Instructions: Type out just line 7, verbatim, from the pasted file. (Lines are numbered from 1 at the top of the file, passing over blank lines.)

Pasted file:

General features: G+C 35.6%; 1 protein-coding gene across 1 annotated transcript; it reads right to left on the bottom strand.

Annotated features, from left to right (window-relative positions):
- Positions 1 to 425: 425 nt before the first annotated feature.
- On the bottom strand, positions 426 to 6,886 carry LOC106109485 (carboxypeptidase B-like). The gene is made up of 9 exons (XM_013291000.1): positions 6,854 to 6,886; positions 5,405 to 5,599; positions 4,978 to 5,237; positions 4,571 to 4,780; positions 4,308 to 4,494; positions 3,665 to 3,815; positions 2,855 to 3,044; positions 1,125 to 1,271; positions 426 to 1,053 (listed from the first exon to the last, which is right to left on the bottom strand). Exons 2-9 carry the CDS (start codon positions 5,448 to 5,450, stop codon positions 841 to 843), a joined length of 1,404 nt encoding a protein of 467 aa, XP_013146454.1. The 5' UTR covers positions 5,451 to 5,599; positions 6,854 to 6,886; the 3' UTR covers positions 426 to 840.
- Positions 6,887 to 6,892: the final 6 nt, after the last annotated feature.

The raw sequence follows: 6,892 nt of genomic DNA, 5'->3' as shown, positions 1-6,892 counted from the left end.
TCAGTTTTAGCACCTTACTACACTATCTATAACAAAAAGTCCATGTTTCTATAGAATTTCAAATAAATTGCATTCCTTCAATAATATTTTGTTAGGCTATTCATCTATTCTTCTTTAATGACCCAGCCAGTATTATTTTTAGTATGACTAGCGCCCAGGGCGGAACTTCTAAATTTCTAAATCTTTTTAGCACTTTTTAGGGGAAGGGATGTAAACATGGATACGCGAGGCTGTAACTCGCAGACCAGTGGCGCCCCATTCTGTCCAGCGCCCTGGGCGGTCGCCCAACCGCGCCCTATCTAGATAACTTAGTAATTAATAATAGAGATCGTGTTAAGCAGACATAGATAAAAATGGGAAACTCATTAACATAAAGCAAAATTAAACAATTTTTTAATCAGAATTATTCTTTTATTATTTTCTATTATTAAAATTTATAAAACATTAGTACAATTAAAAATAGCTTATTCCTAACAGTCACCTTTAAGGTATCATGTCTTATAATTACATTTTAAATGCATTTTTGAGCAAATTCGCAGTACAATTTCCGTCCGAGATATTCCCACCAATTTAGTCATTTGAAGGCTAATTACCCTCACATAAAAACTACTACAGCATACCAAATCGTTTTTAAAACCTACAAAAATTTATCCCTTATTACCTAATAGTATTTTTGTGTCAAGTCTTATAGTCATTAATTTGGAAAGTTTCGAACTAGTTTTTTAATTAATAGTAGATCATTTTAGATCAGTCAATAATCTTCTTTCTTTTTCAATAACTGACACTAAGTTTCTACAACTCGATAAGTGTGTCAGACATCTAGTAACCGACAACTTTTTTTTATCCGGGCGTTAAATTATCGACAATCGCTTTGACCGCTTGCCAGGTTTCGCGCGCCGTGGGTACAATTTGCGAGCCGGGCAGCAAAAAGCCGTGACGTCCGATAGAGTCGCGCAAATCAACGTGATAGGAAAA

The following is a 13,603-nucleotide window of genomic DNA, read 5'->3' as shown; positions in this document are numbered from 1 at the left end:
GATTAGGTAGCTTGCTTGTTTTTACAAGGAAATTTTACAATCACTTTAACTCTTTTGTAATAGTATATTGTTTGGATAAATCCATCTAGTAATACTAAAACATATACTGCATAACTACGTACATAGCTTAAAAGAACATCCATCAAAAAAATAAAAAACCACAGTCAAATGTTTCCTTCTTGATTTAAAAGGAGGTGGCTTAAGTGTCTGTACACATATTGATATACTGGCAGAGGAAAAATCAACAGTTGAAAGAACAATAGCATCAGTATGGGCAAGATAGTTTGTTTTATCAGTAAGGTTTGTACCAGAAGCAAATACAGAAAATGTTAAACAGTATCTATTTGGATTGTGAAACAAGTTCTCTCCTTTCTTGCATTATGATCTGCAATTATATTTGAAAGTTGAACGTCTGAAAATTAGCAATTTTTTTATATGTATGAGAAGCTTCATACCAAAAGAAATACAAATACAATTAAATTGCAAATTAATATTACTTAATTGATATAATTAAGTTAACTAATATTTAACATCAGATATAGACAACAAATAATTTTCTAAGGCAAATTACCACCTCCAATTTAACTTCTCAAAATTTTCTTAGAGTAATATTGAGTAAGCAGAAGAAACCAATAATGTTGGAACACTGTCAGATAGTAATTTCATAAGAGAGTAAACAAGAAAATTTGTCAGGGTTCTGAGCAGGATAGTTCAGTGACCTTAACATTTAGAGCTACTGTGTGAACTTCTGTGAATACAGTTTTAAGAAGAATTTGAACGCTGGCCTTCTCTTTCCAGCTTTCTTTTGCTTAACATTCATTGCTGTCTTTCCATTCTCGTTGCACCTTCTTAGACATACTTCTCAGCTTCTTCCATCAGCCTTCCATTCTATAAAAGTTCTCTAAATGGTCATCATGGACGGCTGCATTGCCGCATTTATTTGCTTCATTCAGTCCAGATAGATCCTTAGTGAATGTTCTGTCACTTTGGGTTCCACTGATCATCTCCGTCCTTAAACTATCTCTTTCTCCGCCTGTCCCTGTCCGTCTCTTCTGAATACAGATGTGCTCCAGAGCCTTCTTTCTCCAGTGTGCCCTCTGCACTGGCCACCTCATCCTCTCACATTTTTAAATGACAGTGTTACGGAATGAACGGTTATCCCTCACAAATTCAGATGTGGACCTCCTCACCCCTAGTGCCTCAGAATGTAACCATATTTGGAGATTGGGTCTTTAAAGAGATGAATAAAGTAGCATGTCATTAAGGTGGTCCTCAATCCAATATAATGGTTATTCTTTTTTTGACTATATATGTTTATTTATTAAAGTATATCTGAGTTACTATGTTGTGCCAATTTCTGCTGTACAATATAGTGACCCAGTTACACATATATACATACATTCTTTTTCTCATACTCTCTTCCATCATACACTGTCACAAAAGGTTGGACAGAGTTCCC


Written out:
TCAGTTTTAGCACCTTACTACACTATCTATAACAAAAAGTCCATGTTTCTATAGAATTTCAAATAAATTGCATTCCTTCAATAATATTTTGTTAGGCTATTCATCTATTCTTCTTTAATGACCCAGCCAGTATTATTTTTAGTATGACTAGCGCCCAGGGCGGAACTTCTAAATTTCTAAATCTTTTTAGCACTTTTTAGGGGAAGGGATGTAAACATGGATACGCGAGGCTGTAACTCGCAGACCAGTGGCGCCCCATTCTGTCCAGCGCCCTGGGCGGTCGCCCAACCGCGCCCTATCTAGATAACTTAGTAATTAATAATAGAGATCGTGTTAAGCAGACATAGATAAAAATGGGAAACTCATTAACATAAAGCAAAATTAAACAATTTTTTAATCAGAATTATTCTTTTATTATTTTCTATTATTAAAATTTATAAAACATTAGTACAATTAAAAATAGCTTATTCCTAACAGTCACCTTTAAGGTATCATGTCTTATAATTACATTTTAAATGCATTTTTGAGCAAATTCGCAGTACAATTTCCGTCCGAGATATTCCCACCAATTTAGTCATTTGAAGGCTAATTACCCTCACATAAAAACTACTACAGCATACCAAATCGTTTTTAAAACCTACAAAAATTTATCCCTTATTACCTAATAGTATTTTTGTGTCAAGTCTTATAGTCATTAATTTGGAAAGTTTCGAACTAGTTTTTTAATTAATAGTAGATCATTTTAGATCAGTCAATAATCTTCTTTCTTTTTCAATAACTGACACTAAGTTTCTACAACTCGATAAGTGTGTCAGACATCTAGTAACCGACAACTTTTTTTTATCCGGGCGTTAAATTATCGACAATCGCTTTGACCGCTTGCCAGGTTTCGCGCGCCGTGGGTACAATTTGCGAGCCGGGCAGCAAAAAGCCGTGACGTCCGATAGAGTCGCGCAAATCAACGTGATAGGAAAA